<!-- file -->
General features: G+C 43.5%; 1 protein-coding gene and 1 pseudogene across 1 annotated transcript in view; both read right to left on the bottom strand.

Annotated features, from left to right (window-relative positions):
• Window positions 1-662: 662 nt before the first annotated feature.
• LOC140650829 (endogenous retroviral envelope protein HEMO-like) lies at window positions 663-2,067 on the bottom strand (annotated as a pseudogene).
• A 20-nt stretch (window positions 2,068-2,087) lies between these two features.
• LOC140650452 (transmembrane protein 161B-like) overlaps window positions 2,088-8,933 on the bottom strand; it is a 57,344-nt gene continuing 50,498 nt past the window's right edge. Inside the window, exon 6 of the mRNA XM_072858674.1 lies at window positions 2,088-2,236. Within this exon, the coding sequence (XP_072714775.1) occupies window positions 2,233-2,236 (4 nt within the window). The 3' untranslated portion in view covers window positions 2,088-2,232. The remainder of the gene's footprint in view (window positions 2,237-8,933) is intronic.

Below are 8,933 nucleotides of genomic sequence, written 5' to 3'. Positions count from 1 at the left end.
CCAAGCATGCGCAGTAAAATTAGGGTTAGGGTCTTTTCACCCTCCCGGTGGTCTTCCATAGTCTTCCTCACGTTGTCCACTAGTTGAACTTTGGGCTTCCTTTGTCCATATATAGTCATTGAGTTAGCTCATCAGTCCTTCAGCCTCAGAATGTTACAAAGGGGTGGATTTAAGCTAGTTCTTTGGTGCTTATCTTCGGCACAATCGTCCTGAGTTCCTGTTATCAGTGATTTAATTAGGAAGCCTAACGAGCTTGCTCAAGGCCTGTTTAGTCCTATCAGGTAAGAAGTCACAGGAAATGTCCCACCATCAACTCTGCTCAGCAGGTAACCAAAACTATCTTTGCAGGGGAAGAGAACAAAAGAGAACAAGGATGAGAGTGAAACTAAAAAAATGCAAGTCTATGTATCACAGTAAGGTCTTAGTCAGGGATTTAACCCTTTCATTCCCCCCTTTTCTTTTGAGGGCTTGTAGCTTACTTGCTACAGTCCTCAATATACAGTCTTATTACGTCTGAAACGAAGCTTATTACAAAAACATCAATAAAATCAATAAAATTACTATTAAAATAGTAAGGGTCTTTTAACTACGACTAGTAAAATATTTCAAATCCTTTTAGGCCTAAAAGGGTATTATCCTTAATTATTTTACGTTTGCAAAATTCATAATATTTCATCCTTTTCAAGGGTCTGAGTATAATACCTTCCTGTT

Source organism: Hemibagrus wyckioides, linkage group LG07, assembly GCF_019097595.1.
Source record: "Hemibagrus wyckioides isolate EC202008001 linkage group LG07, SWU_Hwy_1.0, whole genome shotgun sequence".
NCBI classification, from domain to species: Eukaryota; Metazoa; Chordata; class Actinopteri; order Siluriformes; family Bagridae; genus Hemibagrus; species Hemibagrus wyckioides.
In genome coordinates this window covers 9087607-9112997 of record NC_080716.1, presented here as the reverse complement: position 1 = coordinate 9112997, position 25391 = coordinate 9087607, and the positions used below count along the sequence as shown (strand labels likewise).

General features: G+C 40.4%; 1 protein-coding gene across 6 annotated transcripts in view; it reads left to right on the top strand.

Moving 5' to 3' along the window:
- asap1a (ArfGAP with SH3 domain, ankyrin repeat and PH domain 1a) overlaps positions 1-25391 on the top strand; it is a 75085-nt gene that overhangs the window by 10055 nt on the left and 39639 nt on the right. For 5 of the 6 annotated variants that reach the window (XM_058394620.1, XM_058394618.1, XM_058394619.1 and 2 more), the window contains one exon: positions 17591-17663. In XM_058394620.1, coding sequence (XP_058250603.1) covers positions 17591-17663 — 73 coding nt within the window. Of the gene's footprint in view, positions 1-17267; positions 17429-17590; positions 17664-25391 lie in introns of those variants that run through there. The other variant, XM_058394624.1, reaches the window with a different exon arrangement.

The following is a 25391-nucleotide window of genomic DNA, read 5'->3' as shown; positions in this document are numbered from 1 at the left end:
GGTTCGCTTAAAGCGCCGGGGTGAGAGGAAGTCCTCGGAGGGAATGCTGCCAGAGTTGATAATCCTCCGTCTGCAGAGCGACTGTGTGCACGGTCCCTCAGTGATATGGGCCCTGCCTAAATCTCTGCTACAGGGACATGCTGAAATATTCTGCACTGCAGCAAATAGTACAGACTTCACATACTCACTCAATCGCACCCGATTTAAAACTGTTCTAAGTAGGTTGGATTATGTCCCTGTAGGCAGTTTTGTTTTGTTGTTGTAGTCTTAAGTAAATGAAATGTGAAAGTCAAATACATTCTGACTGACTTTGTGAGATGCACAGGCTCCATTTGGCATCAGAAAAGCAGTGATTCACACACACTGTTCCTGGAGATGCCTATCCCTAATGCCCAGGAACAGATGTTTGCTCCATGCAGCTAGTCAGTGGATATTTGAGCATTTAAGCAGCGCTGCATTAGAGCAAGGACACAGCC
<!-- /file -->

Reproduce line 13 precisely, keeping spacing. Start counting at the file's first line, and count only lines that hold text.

General features: G+C 40.4%; 1 protein-coding gene across 6 annotated transcripts in view; it reads left to right on the top strand.